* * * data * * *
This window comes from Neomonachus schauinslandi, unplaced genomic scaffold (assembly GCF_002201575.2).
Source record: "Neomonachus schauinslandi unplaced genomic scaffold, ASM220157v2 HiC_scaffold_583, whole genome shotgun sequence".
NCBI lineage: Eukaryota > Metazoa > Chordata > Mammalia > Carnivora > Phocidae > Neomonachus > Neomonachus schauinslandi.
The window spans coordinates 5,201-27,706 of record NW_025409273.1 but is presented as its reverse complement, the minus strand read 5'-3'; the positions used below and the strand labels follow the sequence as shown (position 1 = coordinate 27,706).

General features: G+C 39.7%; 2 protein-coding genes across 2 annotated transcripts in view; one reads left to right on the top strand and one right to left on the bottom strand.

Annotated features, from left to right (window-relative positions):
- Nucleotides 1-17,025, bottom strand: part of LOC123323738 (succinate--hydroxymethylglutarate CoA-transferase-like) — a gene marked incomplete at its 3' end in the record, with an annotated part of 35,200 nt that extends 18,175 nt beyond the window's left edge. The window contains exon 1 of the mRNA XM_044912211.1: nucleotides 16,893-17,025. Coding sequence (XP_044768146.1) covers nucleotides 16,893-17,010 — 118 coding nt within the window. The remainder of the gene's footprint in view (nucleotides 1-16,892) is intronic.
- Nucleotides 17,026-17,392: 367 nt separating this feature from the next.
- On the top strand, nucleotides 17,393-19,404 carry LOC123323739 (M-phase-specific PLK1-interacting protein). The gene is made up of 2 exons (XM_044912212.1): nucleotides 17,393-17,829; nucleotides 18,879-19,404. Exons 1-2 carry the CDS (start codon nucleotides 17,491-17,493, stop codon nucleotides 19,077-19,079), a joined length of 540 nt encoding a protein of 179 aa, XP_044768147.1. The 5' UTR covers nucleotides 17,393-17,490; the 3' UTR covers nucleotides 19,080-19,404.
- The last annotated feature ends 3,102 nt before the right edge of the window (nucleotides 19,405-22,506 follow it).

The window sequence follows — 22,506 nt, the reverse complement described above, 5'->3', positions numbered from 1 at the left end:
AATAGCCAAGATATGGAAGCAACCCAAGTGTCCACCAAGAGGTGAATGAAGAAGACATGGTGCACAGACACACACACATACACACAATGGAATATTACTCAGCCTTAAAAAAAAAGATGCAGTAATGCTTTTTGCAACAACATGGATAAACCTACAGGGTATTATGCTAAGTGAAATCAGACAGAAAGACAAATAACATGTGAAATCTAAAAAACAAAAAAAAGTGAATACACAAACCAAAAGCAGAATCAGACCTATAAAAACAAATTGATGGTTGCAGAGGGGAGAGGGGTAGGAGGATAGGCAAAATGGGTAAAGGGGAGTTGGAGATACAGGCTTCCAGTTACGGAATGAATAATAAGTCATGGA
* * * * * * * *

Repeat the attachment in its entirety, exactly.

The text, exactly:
This window comes from Neomonachus schauinslandi, unplaced genomic scaffold (assembly GCF_002201575.2).
Source record: "Neomonachus schauinslandi unplaced genomic scaffold, ASM220157v2 HiC_scaffold_583, whole genome shotgun sequence".
NCBI lineage: Eukaryota > Metazoa > Chordata > Mammalia > Carnivora > Phocidae > Neomonachus > Neomonachus schauinslandi.
The window spans coordinates 5,201-27,706 of record NW_025409273.1 but is presented as its reverse complement, the minus strand read 5'-3'; the positions used below and the strand labels follow the sequence as shown (position 1 = coordinate 27,706).

General features: G+C 39.7%; 2 protein-coding genes across 2 annotated transcripts in view; one reads left to right on the top strand and one right to left on the bottom strand.

Annotated features, from left to right (window-relative positions):
- Nucleotides 1-17,025, bottom strand: part of LOC123323738 (succinate--hydroxymethylglutarate CoA-transferase-like) — a gene marked incomplete at its 3' end in the record, with an annotated part of 35,200 nt that extends 18,175 nt beyond the window's left edge. The window contains exon 1 of the mRNA XM_044912211.1: nucleotides 16,893-17,025. Coding sequence (XP_044768146.1) covers nucleotides 16,893-17,010 — 118 coding nt within the window. The remainder of the gene's footprint in view (nucleotides 1-16,892) is intronic.
- Nucleotides 17,026-17,392: 367 nt separating this feature from the next.
- On the top strand, nucleotides 17,393-19,404 carry LOC123323739 (M-phase-specific PLK1-interacting protein). The gene is made up of 2 exons (XM_044912212.1): nucleotides 17,393-17,829; nucleotides 18,879-19,404. Exons 1-2 carry the CDS (start codon nucleotides 17,491-17,493, stop codon nucleotides 19,077-19,079), a joined length of 540 nt encoding a protein of 179 aa, XP_044768147.1. The 5' UTR covers nucleotides 17,393-17,490; the 3' UTR covers nucleotides 19,080-19,404.
- The last annotated feature ends 3,102 nt before the right edge of the window (nucleotides 19,405-22,506 follow it).

The window sequence follows — 22,506 nt, the reverse complement described above, 5'->3', positions numbered from 1 at the left end:
AATAGCCAAGATATGGAAGCAACCCAAGTGTCCACCAAGAGGTGAATGAAGAAGACATGGTGCACAGACACACACACATACACACAATGGAATATTACTCAGCCTTAAAAAAAAAGATGCAGTAATGCTTTTTGCAACAACATGGATAAACCTACAGGGTATTATGCTAAGTGAAATCAGACAGAAAGACAAATAACATGTGAAATCTAAAAAACAAAAAAAAGTGAATACACAAACCAAAAGCAGAATCAGACCTATAAAAACAAATTGATGGTTGCAGAGGGGAGAGGGGTAGGAGGATAGGCAAAATGGGTAAAGGGGAGTTGGAGATACAGGCTTCCAGTTACGGAATGAATAATAAGTCATGGA